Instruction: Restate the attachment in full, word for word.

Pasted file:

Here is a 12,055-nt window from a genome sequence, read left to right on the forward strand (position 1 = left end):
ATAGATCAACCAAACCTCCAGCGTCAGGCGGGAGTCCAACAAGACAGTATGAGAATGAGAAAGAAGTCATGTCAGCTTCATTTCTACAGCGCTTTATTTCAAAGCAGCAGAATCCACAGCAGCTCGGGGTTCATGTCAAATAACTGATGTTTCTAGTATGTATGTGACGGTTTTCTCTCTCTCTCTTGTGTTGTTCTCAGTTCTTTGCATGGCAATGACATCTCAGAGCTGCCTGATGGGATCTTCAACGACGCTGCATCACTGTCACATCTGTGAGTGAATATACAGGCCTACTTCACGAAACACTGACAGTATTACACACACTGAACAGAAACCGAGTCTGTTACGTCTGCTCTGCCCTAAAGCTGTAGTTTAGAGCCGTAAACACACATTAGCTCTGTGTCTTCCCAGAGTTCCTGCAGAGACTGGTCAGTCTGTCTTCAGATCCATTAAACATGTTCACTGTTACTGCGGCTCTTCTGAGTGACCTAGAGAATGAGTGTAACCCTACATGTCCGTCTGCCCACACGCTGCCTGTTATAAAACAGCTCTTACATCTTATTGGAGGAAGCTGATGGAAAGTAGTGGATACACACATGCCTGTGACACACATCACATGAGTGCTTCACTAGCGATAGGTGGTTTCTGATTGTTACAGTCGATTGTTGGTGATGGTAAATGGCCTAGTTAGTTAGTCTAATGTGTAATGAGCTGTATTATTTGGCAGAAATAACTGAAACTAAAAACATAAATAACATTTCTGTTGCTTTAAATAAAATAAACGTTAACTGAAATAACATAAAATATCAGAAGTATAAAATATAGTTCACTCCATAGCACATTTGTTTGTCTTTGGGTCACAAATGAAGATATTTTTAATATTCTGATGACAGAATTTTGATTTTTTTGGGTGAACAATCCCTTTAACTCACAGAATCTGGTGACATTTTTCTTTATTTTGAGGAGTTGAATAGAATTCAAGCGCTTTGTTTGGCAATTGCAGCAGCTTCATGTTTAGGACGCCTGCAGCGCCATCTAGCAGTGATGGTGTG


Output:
Here is a 12,055-nt window from a genome sequence, read left to right on the forward strand (position 1 = left end):
ATAGATCAACCAAACCTCCAGCGTCAGGCGGGAGTCCAACAAGACAGTATGAGAATGAGAAAGAAGTCATGTCAGCTTCATTTCTACAGCGCTTTATTTCAAAGCAGCAGAATCCACAGCAGCTCGGGGTTCATGTCAAATAACTGATGTTTCTAGTATGTATGTGACGGTTTTCTCTCTCTCTCTTGTGTTGTTCTCAGTTCTTTGCATGGCAATGACATCTCAGAGCTGCCTGATGGGATCTTCAACGACGCTGCATCACTGTCACATCTGTGAGTGAATATACAGGCCTACTTCACGAAACACTGACAGTATTACACACACTGAACAGAAACCGAGTCTGTTACGTCTGCTCTGCCCTAAAGCTGTAGTTTAGAGCCGTAAACACACATTAGCTCTGTGTCTTCCCAGAGTTCCTGCAGAGACTGGTCAGTCTGTCTTCAGATCCATTAAACATGTTCACTGTTACTGCGGCTCTTCTGAGTGACCTAGAGAATGAGTGTAACCCTACATGTCCGTCTGCCCACACGCTGCCTGTTATAAAACAGCTCTTACATCTTATTGGAGGAAGCTGATGGAAAGTAGTGGATACACACATGCCTGTGACACACATCACATGAGTGCTTCACTAGCGATAGGTGGTTTCTGATTGTTACAGTCGATTGTTGGTGATGGTAAATGGCCTAGTTAGTTAGTCTAATGTGTAATGAGCTGTATTATTTGGCAGAAATAACTGAAACTAAAAACATAAATAACATTTCTGTTGCTTTAAATAAAATAAACGTTAACTGAAATAACATAAAATATCAGAAGTATAAAATATAGTTCACTCCATAGCACATTTGTTTGTCTTTGGGTCACAAATGAAGATATTTTTAATATTCTGATGACAGAATTTTGATTTTTTTGGGTGAACAATCCCTTTAACTCACAGAATCTGGTGACATTTTTCTTTATTTTGAGGAGTTGAATAGAATTCAAGCGCTTTGTTTGGCAATTGCAGCAGCTTCATGTTTAGGACGCCTGCAGCGCCATCTAGCAGTGATGGTGTG